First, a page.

"I am sure," Bran replies. "But that is not enough. The harp will stay here."

The timer buzzes, and Bran and Owen both rise to finish preparing dinner.

"Mind you," says Bran, pushing chicken onto a plate, "I plan go back to Milliways tonight, if you don't mind. I am not sure when I will have another chance."

Owen nods once. Dinner is another silent meal.
theravenboy: (meditative - see sweater)
Arranging for Bran to visit the Stantons for a few days was easy. Will’s family was more than glad to have his friend from Wales come to stay; Bran and his da were not so happy about the matter, but something had to be done about the sword, after all.

Deciding just what to do about it was almost as simple. Mr Stanton, reading the Guardian before tea yesterday, had said, "They've been putting up ropes around Stonehenge. To keep the punters from damaging the stones too much."

"I am sure it was not before time," said Bran.

"Think of all those stones, standing for five thousand years, in danger from too many tourists with chisels," said Mr Stanton. "Yes, five thousand. The archaeologists say that bit we learned in school, about Merlin bringing the stones from Ireland, is all rubbish, and they really put up the stones long before the Romans came."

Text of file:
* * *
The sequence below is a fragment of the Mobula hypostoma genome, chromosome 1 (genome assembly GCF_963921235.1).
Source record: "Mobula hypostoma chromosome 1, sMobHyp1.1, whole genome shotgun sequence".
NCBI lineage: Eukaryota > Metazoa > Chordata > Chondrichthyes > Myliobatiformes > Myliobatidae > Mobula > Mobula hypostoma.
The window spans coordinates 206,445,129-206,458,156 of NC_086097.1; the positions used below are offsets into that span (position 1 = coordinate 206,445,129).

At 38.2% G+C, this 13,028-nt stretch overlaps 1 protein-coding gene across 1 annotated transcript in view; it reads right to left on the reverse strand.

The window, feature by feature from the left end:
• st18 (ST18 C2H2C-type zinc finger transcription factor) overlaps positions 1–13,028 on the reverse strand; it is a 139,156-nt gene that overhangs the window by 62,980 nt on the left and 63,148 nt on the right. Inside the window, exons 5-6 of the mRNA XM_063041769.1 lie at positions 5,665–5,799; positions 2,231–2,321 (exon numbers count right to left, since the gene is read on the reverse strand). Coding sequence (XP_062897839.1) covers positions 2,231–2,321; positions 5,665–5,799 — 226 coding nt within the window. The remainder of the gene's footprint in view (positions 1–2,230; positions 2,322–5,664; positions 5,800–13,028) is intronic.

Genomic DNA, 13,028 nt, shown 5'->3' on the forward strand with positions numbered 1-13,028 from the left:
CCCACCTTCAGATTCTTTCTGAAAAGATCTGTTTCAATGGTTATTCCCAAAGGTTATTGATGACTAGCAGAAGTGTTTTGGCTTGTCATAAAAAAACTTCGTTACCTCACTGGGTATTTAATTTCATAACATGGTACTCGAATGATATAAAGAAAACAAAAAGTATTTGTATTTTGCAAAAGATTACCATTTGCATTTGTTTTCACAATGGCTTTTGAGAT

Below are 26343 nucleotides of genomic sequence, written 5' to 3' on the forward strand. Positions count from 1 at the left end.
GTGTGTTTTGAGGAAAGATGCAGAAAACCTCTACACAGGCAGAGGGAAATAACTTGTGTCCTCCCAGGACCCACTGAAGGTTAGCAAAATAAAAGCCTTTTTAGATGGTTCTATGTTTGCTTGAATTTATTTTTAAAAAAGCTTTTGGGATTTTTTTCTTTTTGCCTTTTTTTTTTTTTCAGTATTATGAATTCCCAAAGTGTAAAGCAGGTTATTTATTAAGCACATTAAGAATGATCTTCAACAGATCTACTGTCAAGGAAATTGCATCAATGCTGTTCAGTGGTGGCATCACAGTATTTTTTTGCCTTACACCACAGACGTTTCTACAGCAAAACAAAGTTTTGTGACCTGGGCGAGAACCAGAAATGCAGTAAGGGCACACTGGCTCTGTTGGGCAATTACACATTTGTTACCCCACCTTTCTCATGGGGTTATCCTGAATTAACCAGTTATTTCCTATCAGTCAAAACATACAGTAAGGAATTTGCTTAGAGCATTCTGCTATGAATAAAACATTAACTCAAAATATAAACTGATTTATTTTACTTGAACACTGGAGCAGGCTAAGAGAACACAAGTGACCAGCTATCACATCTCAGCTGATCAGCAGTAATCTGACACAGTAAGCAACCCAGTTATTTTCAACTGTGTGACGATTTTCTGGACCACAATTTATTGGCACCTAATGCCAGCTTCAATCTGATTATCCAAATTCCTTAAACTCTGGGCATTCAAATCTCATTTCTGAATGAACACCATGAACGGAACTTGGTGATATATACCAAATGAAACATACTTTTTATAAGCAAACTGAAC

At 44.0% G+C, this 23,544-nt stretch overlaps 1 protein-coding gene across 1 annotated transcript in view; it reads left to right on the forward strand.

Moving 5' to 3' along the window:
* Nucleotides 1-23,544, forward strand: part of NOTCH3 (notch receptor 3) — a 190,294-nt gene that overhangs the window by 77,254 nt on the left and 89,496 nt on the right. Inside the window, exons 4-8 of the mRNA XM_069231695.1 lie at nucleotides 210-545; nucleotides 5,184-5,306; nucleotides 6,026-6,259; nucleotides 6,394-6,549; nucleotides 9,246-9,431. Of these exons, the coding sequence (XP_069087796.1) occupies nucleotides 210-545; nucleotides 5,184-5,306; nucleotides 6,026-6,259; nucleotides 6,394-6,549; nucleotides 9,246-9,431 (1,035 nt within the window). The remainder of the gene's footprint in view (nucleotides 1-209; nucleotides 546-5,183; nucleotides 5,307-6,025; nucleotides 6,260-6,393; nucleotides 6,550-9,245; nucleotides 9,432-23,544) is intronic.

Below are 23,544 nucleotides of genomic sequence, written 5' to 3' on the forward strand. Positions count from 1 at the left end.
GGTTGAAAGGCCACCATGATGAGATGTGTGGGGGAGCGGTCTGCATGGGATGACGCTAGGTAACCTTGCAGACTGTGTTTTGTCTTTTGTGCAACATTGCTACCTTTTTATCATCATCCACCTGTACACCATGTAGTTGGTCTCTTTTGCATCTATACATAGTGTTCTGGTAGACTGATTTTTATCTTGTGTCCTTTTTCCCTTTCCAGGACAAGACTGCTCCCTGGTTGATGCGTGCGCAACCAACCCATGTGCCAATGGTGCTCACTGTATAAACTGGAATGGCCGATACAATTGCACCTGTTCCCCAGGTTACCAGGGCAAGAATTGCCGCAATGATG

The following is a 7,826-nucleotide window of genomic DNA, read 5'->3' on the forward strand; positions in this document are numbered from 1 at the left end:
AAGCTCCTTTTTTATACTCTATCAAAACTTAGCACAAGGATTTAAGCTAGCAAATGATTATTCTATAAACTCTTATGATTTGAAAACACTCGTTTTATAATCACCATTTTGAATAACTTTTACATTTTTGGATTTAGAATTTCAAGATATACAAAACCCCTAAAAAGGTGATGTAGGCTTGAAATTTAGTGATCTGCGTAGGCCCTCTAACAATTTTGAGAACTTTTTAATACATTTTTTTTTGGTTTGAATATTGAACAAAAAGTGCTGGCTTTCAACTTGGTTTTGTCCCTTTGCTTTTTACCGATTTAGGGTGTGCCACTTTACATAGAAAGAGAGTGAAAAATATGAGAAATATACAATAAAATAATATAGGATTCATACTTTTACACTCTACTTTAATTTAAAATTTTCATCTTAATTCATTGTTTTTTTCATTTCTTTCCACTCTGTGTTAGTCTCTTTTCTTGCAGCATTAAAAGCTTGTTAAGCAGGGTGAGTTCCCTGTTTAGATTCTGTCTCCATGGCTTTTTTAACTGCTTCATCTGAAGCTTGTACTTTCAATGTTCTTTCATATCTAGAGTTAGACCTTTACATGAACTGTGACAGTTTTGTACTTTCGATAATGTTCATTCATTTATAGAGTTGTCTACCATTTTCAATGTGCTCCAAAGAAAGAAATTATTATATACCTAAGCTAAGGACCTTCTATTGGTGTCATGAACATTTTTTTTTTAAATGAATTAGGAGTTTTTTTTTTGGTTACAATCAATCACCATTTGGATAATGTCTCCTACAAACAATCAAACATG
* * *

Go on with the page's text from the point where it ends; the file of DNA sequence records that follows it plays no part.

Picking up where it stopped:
"Not surprised," said Will. "A lot of the things stories blame on Merlin happened well earlier than Arthur's time."

Will's eyes met Bran's, then, and that was that.


"Stonehenge, then?" Bran nods his head towards his suitcase. Owen gave it to him recently for university, used, but still good. Somewhere in it, hiding among the light shirts and jeans he’s packed to wear for holiday during the warm English summer, rests the sword Caliburn, scabbard, belt and all.

Will, too, glances at the suitcase. “I think so. Yes.”